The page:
Coinbase spends heavily on security, and about 5 percent of its employees work in this area, Martin said, a level much higher than that of the banking industry. It requires all its customers to use two-factor authentication, which can be a code received via text, a verification app on a cellphone, or even the use of a physical "key" inserted in a phone or computer.
Coinbase is working to educate customers on how to remain safe online, Martin said. Society teaches people not to walk down dark alleys, to lock doors and to keep their wallets out of plain view in cars, he continued. The same need for precaution exists in crypto trading as well, he said. The company stresses the importance of password managers, which make it easy to establish long passwords without the need to memorize or write them down.
In the struggle between hackers and their current target of choice, DeFi, the winner will be clear, according to Erin Plante, vice president of investigations at Chainalysis, which conducts research on the industry.
"The DeFi platforms will definitely win," she said.
Much of the DeFi industry runs on open source code, meaning it is available to the public. Open source has its benefits, since the industry, and not just hackers, reviews code for weaknesses. But criminals have examined this code and found weaknesses, Plante said.
Plante prefers to call this activity an exploit, instead of a hack, since it works by exploiting computer code.
For example, bad actors have targeted the code to alter smart contracts, she said. These computerized contracts could trigger a payment in cryptocurrency if certain conditions are met.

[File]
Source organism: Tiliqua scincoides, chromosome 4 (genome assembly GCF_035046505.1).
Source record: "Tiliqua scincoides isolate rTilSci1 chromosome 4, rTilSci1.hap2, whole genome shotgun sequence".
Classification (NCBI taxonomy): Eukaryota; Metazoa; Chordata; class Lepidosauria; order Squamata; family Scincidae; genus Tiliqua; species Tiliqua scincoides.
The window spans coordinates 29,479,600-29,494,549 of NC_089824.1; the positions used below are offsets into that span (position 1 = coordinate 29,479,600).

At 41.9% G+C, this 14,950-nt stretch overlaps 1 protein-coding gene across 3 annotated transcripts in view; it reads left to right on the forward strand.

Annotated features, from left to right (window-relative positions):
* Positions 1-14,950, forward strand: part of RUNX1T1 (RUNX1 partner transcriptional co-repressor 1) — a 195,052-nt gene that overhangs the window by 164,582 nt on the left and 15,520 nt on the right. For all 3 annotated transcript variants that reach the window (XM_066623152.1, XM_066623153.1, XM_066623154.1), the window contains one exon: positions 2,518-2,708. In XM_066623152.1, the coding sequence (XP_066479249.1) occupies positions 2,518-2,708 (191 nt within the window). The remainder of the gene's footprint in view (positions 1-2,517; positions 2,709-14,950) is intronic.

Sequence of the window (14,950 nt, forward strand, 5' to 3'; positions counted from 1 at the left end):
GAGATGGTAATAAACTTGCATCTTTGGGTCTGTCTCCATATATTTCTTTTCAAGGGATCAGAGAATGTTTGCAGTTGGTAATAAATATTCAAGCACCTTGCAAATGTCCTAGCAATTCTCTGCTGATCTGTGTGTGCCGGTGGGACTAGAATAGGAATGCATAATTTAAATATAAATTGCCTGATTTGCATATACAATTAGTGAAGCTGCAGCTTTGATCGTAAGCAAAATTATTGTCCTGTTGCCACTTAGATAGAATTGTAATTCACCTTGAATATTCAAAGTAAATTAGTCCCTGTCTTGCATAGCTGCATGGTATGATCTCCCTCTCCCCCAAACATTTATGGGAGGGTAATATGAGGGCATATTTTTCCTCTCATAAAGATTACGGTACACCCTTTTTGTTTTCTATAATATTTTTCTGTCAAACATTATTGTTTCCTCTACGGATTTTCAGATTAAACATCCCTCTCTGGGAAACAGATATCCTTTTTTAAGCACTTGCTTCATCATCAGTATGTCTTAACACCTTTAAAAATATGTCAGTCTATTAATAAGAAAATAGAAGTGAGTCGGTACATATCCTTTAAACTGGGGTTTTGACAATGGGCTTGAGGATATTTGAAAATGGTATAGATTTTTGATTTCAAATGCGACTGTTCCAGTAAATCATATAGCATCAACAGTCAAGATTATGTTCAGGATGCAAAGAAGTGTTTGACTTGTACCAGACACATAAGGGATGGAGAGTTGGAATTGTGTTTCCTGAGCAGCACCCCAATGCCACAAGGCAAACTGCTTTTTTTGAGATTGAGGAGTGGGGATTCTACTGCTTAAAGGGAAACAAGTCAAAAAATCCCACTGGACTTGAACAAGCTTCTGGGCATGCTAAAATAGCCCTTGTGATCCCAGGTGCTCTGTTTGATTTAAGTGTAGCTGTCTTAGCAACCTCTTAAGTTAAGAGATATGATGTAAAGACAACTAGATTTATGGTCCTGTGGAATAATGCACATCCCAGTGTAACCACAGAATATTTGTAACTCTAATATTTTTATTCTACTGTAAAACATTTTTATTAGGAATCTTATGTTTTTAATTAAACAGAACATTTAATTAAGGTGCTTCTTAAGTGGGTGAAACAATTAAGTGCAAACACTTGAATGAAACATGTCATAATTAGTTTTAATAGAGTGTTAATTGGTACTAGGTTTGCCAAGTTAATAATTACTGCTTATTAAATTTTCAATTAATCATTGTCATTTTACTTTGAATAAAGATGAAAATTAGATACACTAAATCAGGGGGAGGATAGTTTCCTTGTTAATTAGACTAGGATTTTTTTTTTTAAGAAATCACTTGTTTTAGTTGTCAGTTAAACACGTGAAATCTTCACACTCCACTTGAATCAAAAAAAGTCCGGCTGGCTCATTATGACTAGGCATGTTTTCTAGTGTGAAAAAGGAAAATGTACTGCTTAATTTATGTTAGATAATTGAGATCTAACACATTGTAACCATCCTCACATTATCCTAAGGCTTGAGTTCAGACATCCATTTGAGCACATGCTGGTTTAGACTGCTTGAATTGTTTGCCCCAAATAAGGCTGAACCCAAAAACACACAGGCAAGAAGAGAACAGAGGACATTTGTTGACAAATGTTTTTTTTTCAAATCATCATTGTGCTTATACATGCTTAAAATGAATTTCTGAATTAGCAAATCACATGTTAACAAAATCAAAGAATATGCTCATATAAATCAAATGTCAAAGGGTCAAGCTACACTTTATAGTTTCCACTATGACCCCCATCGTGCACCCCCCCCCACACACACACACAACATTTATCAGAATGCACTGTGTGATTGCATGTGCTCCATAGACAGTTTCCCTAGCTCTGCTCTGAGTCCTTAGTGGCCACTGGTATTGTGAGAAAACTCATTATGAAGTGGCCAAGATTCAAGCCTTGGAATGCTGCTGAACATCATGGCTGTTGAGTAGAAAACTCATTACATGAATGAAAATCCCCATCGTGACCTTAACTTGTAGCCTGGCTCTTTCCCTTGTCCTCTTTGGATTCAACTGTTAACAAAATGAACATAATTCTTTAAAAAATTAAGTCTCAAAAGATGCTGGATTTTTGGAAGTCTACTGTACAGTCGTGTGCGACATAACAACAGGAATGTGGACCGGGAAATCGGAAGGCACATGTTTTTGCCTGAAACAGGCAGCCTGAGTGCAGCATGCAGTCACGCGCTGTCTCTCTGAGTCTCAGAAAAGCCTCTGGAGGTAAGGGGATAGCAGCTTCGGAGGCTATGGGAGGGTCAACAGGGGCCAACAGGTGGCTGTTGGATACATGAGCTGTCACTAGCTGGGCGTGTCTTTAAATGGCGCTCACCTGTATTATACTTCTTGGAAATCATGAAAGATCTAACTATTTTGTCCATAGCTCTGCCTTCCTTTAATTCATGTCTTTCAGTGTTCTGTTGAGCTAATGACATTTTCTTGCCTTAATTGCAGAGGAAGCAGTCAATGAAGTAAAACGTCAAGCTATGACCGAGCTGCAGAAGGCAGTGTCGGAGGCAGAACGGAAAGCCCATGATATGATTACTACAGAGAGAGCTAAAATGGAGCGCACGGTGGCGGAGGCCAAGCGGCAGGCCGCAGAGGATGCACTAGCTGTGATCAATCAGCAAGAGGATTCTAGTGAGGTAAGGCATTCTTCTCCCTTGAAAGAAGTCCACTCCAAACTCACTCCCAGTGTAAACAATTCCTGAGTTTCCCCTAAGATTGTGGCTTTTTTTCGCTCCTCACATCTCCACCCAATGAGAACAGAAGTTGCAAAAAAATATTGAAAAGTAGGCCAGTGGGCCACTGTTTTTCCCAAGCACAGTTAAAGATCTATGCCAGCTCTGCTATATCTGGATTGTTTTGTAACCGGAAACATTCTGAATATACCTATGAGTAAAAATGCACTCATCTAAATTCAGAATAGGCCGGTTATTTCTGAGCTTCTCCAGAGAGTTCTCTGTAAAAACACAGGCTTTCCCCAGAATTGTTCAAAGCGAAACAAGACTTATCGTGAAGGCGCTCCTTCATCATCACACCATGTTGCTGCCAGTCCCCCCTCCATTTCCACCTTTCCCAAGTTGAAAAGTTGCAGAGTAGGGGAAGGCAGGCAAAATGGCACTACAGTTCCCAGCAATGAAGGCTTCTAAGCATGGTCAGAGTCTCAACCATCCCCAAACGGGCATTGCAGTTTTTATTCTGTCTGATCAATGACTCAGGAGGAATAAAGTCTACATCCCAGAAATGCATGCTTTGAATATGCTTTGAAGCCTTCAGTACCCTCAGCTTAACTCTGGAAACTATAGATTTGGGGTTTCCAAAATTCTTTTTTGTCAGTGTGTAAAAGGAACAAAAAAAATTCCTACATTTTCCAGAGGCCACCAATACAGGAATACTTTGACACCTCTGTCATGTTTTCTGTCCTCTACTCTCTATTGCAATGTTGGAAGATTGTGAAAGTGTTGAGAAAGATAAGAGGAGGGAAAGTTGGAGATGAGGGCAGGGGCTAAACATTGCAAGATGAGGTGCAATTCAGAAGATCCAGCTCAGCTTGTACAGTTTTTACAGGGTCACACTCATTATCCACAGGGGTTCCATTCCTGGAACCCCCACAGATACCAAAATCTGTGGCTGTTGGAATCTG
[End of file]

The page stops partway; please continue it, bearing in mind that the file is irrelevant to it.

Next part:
However, the very nature of blockchain technology, which is the foundation for cryptocurrency, is making it harder for criminals to use any funds they are able to steal, according to Plante.
"The transparency on the blockchain makes it more possible to root out and stop the illicit activity," she said. "There is more ability to trace stolen funds now then ever."
Transparency helped the U.S. government recover the bulk of funds stolen by hackers of Bitfinex, a crypto exchange, years after the funds were stolen in 2016. The hackers stole over 120,000 bitcoins, and the federal government was able to retrieve over 94,000 as of earlier this year, Chainalysis reported.
"It is clear that the permanence of the blockchain contributed significantly to the recovery of assets," the company said in a report. "Law enforcement now has the technology and techniques to keep the industry safe."
Green, at Johns Hopkins, said he is optimistic about what he called an important trend in crypto: the rise in stablecoins. The events here offer both promise and warnings.
Stablecoins are crypto tokens backed by the U.S. dollar, a commodity or another asset. They differ from bitcoin and ether, which don't have such backing. Stablecoins are a key part of DeFi because they allow users to redeem funds in dollars, the currency they will most likely use to buy something.
Stablecoins that are backed by U.S. currency have a good record, Green said, though not all stablecoins are the same and some lack sufficient backing.
One of these, Tether, settled charges in 2021 brought by the Commodity Futures Trading Commission that it did not provide 100 percent backing in dollars or euros, despite claims.
With crypto in the news, especially after the bankruptcy of FTX, calls for action are growing in Congress.
Brian Klein, a lawyer with the Waymaker law firm, urges a methodical approach.
"Recent events have amplified the voices of those calling on Congress to quickly enact legislation," said Klein, who is chair of an American Bar Association annual blockchain and digital currency seminar. "But Congress really needs to understand the industry and the issues. This all needs to be handled in a thoughtful manner and there shouldn't be a rush to legislate."